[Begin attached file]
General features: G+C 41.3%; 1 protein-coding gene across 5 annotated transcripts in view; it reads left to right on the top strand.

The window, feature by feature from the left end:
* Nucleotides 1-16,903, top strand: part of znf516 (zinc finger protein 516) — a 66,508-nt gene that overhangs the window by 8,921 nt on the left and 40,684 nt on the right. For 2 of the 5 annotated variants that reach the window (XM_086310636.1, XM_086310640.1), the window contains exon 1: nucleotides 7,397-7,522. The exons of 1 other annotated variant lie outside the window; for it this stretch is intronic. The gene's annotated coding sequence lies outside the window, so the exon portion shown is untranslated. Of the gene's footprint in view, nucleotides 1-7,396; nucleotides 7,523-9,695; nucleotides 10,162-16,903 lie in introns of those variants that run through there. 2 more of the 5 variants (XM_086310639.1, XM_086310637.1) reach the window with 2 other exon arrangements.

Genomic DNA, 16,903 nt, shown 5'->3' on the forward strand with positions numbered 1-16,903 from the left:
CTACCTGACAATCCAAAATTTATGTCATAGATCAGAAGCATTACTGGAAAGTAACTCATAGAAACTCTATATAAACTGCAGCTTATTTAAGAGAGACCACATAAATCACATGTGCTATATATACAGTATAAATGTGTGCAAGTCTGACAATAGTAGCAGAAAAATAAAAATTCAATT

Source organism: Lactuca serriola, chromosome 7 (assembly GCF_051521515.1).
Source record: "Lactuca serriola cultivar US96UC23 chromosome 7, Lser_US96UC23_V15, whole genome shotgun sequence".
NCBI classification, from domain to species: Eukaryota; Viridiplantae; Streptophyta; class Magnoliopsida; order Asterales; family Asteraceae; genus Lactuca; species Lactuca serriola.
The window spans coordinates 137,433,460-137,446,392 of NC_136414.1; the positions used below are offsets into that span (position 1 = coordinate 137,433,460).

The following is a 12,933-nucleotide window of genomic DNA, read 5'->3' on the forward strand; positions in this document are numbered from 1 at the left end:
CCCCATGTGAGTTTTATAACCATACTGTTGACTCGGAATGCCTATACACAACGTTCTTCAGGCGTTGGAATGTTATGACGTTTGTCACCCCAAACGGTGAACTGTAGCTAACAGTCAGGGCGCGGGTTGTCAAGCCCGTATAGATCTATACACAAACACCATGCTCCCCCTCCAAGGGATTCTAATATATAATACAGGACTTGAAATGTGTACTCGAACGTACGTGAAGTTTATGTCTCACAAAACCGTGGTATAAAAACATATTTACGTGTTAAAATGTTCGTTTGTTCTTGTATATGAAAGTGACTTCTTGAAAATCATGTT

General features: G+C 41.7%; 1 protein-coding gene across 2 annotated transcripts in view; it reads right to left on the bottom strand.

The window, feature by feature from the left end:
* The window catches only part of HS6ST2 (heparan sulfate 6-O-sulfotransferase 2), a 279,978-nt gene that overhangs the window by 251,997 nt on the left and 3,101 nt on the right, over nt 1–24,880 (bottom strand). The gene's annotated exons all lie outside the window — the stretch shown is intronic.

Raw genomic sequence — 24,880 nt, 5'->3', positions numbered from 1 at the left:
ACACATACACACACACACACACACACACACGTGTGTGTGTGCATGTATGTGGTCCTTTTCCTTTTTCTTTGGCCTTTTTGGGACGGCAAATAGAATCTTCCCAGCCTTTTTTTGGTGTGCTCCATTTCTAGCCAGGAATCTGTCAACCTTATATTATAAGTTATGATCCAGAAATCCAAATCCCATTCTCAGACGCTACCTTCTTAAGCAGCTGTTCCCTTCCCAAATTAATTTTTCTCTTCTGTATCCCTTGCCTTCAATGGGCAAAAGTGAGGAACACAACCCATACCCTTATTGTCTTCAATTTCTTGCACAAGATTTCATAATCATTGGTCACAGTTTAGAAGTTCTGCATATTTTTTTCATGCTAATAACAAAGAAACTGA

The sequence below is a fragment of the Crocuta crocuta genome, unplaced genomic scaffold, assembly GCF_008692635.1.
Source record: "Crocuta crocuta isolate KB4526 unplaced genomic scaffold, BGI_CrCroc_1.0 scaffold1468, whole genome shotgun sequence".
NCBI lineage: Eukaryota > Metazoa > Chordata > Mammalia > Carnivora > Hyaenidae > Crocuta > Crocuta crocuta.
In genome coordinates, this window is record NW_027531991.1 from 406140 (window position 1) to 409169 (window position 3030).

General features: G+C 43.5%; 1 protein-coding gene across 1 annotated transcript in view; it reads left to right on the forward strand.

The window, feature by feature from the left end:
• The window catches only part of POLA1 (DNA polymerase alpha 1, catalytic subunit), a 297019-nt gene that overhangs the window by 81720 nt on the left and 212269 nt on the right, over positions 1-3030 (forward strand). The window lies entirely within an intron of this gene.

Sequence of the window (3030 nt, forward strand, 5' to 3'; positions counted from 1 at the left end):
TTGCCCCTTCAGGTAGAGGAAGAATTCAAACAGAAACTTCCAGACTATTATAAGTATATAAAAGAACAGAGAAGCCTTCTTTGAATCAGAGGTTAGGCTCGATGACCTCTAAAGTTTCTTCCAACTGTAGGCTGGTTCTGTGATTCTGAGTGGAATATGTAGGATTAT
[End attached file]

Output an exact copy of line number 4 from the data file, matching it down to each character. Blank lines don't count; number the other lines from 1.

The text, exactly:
Genomic DNA, 16,903 nt, shown 5'->3' on the forward strand with positions numbered 1-16,903 from the left: